I should have explained earlier that Kagoshima prefecture is shaped like a “n”, and Kagoshima Bay fills the middle of the “n”. Kagoshima City and Sakurajima are at the top of the “n”, and Ibusuki is at the bottom of the left leg of the “n”. Kagoshima is BEAUTIFUL, and we really enjoyed the drive down to Ibusuki since most of the road paralleled the coast. Plus, Kagoshima was already much warmer than Kumamoto. The weather was fabulously warm, and we wore T-shirts for most of the time. It almost seemed like we were on a tropical island instead of just an hour south of where we live.
Okay, so Sunday…..It was Easter, but it sure didn’t feel like it. I had brought my bunny ears and duck necklaces to wear, and sure enough, I wore them ALL. DAY. LONG. I got several double takes and giggles from people, but in a country that doesn’t celebrate holidays you’ve celebrated your whole life, you have to figure out some way to recognize the day! Melissa B. was cool enough to wear my duck necklace while I sported the ears (below, right). Our first stop of the day was to pick up breakfast at a conbini. Mary and I gave up Coke during Lent, so we toasted the day with a little breakfast Coke (below, left).
We met back up with Ana, Michael, Amanda, and Brian at the hotel so that we could caravan over to the sand onsen. The sand onsen is a little different than a regular onsen because instead of soaking in hot water, you get covered in hot volcanic sand. (It’s supposed to be very good for your skin. Whenever I got out, my skin felt silky smooth!) None of us had done it before, and it was indeed quite the experience!! We all wore long robes, and they had us lay down in half dug out trenches. They wrapped a towel around our head to prevent sand getting in our hair and neck and then covered us with the sand. I know how heavy sand can be when you get buried at the beach, but this wasn’t so bad since it was just enough to cover the body. It felt like being wrapped in a warm hug. I’ve never had an electric blanket, but that’s what I imagine it to feel like. Some people in our group started to complain about how hot it was, but I loved it. Most people in our group could only stand the heat for about ten minutes, but I’m proud to say that I was under the sand for about twenty. I was happy in my little cocoon. Whenever I got out, though, I didn’t realize just how sweaty I was! The air temperature was actually cold compared to the snuggly warmth I experienced under the sand!
Although we were buried in sand, the robes prevented it from getting EVERYWHERE. We had to rinse off and then were able to soak in a normal onsen. Once everyone got out of the regular onsen, we parted ways. Michael, Ana, Amanda, and Brian headed back to Hitoyoshi, but the rest of us drove into Kagoshima City to eat Shirokuma. What’s that, you say? Shirokuma, literally translated, means “white bear.” It’s a giant ice cream/shaved ice dessert. They take a cantaloupe sized amount of shaved ice, pour this sweet milk stuff all over it, and decorate it with fruits and jellies. It’s YUMMY! Mary told us that we HAD to try it since it a) is a Kagoshima specialty, and b) was Easter. The closer we got to the city, the better views we got of the volcano. Don’t be alarmed at the cloud rising out of it because it’s quite normal (below, left). Sakurajima erupted (like full on ERUPTED) in the early 90s, and not on person was hurt. They know how to deal with it!)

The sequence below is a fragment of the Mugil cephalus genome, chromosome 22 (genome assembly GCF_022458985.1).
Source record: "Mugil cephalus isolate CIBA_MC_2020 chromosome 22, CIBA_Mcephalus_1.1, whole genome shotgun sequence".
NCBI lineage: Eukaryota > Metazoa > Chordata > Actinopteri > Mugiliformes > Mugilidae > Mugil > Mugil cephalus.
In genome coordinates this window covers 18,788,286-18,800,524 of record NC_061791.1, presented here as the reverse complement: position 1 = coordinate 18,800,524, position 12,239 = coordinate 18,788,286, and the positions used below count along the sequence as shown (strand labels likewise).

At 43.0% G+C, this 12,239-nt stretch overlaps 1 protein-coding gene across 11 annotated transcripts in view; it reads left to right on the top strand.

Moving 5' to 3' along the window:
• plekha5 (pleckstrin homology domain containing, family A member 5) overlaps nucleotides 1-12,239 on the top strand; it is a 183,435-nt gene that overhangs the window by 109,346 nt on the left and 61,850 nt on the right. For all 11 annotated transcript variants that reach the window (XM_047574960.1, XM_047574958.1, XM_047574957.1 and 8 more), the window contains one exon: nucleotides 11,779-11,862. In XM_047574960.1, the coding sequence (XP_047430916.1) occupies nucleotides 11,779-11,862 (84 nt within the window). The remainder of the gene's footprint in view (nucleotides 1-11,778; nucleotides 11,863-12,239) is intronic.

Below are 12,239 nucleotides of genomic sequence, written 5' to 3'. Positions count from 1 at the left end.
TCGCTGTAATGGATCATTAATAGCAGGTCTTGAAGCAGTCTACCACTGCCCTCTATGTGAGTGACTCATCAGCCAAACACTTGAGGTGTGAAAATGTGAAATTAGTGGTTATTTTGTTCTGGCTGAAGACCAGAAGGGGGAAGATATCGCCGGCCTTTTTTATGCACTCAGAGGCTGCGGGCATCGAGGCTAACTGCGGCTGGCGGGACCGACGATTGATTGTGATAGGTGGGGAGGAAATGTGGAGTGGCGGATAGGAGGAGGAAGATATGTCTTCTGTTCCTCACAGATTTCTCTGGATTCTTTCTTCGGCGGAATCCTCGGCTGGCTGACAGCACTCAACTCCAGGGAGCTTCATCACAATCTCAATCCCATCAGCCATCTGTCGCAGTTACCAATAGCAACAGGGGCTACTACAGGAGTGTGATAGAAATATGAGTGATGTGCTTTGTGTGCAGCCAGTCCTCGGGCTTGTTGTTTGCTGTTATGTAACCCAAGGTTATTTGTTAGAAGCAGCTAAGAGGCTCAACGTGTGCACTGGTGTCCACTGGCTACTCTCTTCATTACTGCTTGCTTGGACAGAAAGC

As we walked to get Shirokuma, we noticed a couple of girls in front of us keep turning around and staring. It’s not that big of a deal, and we’re all used to this kind of thing, but just the vibe these girls had was definitely different. It was like they were amazed by something. When they kept turning around, I thought it might be because of my bunny ears, so I smiled. Melissa B. thought they were looking at her, so she waved. They were polite and smiled back at us, but when Justine waved, they ALL squealed. Justine has a gift and a curse of having beautiful blonde hair, and here people are absolutely amazed by it! (She’s had her fair share of both good and bad people drawn to it.) The girls wouldn’t stop smiling, and one even asked if they could get a picture with her (above, right). I know that by Justine taking that picture she definitely made those girls incredibly happy. They’ll probably go home, to school, etc and show all of their friends the picture of them and the beautiful blonde foreigner.
We finally found a Shirokuma place, and it was well worth it. This dessert was HUGE, and my, my, my was it delicious! Happy Easter to us all! Ian and I decided to split one, and thank goodness we did! There’s NO WAY we would have been able to each eat one of those!
Once our bellies were stuffed full of Shirokuma deliciousness, we headed on back to Hitoyoshi. Mary, Justine, Melissa, and I rode in Mary’s car, and we totally had a dance party. We enjoyed sitting in traffic and making it as awkward as possible for all of the cars around us. There were people staring, laughing, and noticeably ignoring us. To those people, we threw our hands in the air even more obnoxiously and sang the lyrics. Mary has a white plate car, meaning that it’s an actual car and has a decent engine. Rebeca has a yellow plate car, meaning that its engine is tiny and wishes it could be as powerful as a white plate. Anyway, Rebeca thought she would be cute, sped up, and passed us on the expressway. We showed her. It wasn’t but a few minutes before Mary’s stronger car overtook Rebeca’s and we slid into first place again. I laughed and said that it was like Fast and the Furious: Kagoshima Drift. Hahaha!
……and that was the extent of our Easter weekend. I hope everyone else had as good of a weekend as us! Happy (belated) Easter to everyone!